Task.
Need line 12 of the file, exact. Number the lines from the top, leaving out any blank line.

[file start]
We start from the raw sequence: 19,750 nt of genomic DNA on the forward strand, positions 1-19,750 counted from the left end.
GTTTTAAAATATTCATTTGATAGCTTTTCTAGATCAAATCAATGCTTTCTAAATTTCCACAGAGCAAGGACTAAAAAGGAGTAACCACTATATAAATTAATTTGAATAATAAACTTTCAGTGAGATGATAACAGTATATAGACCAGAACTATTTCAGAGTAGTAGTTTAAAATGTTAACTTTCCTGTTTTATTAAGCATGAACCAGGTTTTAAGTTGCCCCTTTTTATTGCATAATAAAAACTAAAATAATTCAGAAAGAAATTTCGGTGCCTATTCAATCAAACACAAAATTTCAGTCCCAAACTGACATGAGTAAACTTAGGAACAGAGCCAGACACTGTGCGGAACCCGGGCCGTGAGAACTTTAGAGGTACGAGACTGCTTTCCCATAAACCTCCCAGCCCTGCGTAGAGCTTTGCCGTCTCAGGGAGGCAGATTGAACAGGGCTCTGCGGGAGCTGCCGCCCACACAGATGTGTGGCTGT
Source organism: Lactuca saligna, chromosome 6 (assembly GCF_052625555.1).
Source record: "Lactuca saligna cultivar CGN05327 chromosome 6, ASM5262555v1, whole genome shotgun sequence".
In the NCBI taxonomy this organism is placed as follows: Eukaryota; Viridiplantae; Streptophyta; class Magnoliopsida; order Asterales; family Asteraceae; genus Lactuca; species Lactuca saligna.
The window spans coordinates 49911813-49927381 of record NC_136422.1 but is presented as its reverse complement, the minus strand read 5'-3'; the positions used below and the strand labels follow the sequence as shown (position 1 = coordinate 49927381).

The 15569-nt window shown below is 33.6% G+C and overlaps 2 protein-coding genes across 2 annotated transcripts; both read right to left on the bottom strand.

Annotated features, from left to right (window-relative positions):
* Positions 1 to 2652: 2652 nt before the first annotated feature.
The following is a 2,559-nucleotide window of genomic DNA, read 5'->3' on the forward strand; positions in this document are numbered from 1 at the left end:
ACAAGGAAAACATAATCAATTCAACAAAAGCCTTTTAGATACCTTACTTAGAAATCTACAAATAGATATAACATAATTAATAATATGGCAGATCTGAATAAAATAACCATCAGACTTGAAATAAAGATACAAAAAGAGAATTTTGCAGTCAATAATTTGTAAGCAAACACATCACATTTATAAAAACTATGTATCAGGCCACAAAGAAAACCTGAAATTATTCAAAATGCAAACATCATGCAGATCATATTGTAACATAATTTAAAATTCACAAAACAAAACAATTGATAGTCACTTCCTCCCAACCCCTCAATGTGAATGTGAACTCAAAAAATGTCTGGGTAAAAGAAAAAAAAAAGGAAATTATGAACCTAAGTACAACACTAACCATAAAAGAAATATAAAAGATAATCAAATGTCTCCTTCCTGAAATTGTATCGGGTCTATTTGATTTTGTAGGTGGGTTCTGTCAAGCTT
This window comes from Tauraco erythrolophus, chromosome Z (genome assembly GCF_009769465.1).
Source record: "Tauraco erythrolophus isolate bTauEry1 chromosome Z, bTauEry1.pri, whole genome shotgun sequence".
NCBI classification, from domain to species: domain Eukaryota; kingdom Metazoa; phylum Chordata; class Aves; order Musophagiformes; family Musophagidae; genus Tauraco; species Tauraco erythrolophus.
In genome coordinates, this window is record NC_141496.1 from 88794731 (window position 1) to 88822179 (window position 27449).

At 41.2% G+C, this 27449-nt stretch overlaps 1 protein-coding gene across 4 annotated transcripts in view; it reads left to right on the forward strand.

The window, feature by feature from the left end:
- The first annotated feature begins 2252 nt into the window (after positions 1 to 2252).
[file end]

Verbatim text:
This window comes from Tauraco erythrolophus, chromosome Z (genome assembly GCF_009769465.1).